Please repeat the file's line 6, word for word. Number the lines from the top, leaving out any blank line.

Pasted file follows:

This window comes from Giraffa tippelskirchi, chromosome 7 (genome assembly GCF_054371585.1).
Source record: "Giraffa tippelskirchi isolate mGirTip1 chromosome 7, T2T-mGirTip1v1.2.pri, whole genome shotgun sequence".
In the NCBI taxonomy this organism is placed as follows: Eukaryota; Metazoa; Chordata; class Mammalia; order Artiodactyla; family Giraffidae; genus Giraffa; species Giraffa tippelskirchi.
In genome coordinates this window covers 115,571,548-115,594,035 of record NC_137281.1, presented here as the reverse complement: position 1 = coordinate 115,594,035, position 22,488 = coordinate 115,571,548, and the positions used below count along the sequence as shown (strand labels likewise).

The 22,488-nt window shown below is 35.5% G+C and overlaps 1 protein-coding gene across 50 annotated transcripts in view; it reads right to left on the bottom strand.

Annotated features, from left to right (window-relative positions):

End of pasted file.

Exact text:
Annotated features, from left to right (window-relative positions):